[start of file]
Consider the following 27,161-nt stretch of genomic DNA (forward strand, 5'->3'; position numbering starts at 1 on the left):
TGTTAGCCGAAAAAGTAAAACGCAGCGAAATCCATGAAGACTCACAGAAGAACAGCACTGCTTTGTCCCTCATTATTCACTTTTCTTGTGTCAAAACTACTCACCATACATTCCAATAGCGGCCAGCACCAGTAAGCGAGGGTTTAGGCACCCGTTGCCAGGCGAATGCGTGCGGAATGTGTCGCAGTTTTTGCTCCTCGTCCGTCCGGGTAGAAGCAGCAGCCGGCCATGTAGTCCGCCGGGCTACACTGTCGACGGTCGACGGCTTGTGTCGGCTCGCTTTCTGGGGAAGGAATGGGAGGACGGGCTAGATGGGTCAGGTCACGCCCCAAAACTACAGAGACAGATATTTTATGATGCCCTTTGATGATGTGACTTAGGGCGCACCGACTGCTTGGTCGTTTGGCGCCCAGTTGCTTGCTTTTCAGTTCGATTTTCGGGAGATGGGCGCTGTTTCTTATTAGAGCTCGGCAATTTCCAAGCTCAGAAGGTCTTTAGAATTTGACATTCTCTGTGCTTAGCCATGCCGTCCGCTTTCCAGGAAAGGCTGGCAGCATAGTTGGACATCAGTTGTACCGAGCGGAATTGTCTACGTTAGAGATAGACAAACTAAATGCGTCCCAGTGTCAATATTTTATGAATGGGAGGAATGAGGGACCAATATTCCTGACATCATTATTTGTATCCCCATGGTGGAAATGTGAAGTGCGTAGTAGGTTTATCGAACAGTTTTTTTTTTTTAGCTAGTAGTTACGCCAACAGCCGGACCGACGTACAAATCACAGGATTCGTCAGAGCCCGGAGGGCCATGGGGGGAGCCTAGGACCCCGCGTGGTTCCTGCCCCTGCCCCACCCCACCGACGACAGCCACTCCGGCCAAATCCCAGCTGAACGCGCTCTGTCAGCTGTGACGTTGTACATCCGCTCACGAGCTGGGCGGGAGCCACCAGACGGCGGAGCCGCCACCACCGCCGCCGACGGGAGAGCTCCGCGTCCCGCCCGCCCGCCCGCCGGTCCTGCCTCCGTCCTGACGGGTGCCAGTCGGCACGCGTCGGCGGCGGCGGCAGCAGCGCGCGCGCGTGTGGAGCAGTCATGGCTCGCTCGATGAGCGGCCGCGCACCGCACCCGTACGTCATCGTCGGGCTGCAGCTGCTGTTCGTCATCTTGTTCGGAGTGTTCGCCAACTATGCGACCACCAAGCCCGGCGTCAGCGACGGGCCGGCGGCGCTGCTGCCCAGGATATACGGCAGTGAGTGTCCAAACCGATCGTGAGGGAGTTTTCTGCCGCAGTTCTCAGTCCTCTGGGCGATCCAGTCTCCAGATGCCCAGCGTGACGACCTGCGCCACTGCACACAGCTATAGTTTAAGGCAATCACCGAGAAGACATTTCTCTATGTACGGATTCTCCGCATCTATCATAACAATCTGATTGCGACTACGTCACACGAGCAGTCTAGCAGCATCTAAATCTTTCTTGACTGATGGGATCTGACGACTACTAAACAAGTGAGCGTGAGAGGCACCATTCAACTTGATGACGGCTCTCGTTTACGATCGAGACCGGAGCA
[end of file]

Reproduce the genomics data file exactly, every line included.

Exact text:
Consider the following 27,161-nt stretch of genomic DNA (forward strand, 5'->3'; position numbering starts at 1 on the left):
TGTTAGCCGAAAAAGTAAAACGCAGCGAAATCCATGAAGACTCACAGAAGAACAGCACTGCTTTGTCCCTCATTATTCACTTTTCTTGTGTCAAAACTACTCACCATACATTCCAATAGCGGCCAGCACCAGTAAGCGAGGGTTTAGGCACCCGTTGCCAGGCGAATGCGTGCGGAATGTGTCGCAGTTTTTGCTCCTCGTCCGTCCGGGTAGAAGCAGCAGCCGGCCATGTAGTCCGCCGGGCTACACTGTCGACGGTCGACGGCTTGTGTCGGCTCGCTTTCTGGGGAAGGAATGGGAGGACGGGCTAGATGGGTCAGGTCACGCCCCAAAACTACAGAGACAGATATTTTATGATGCCCTTTGATGATGTGACTTAGGGCGCACCGACTGCTTGGTCGTTTGGCGCCCAGTTGCTTGCTTTTCAGTTCGATTTTCGGGAGATGGGCGCTGTTTCTTATTAGAGCTCGGCAATTTCCAAGCTCAGAAGGTCTTTAGAATTTGACATTCTCTGTGCTTAGCCATGCCGTCCGCTTTCCAGGAAAGGCTGGCAGCATAGTTGGACATCAGTTGTACCGAGCGGAATTGTCTACGTTAGAGATAGACAAACTAAATGCGTCCCAGTGTCAATATTTTATGAATGGGAGGAATGAGGGACCAATATTCCTGACATCATTATTTGTATCCCCATGGTGGAAATGTGAAGTGCGTAGTAGGTTTATCGAACAGTTTTTTTTTTTTAGCTAGTAGTTACGCCAACAGCCGGACCGACGTACAAATCACAGGATTCGTCAGAGCCCGGAGGGCCATGGGGGGAGCCTAGGACCCCGCGTGGTTCCTGCCCCTGCCCCACCCCACCGACGACAGCCACTCCGGCCAAATCCCAGCTGAACGCGCTCTGTCAGCTGTGACGTTGTACATCCGCTCACGAGCTGGGCGGGAGCCACCAGACGGCGGAGCCGCCACCACCGCCGCCGACGGGAGAGCTCCGCGTCCCGCCCGCCCGCCCGCCGGTCCTGCCTCCGTCCTGACGGGTGCCAGTCGGCACGCGTCGGCGGCGGCGGCAGCAGCGCGCGCGCGTGTGGAGCAGTCATGGCTCGCTCGATGAGCGGCCGCGCACCGCACCCGTACGTCATCGTCGGGCTGCAGCTGCTGTTCGTCATCTTGTTCGGAGTGTTCGCCAACTATGCGACCACCAAGCCCGGCGTCAGCGACGGGCCGGCGGCGCTGCTGCCCAGGATATACGGCAGTGAGTGTCCAAACCGATCGTGAGGGAGTTTTCTGCCGCAGTTCTCAGTCCTCTGGGCGATCCAGTCTCCAGATGCCCAGCGTGACGACCTGCGCCACTGCACACAGCTATAGTTTAAGGCAATCACCGAGAAGACATTTCTCTATGTACGGATTCTCCGCATCTATCATAACAATCTGATTGCGACTACGTCACACGAGCAGTCTAGCAGCATCTAAATCTTTCTTGACTGATGGGATCTGACGACTACTAAACAAGTGAGCGTGAGAGGCACCATTCAACTTGATGACGGCTCTCGTTTACGATCGAGACCGGAGCA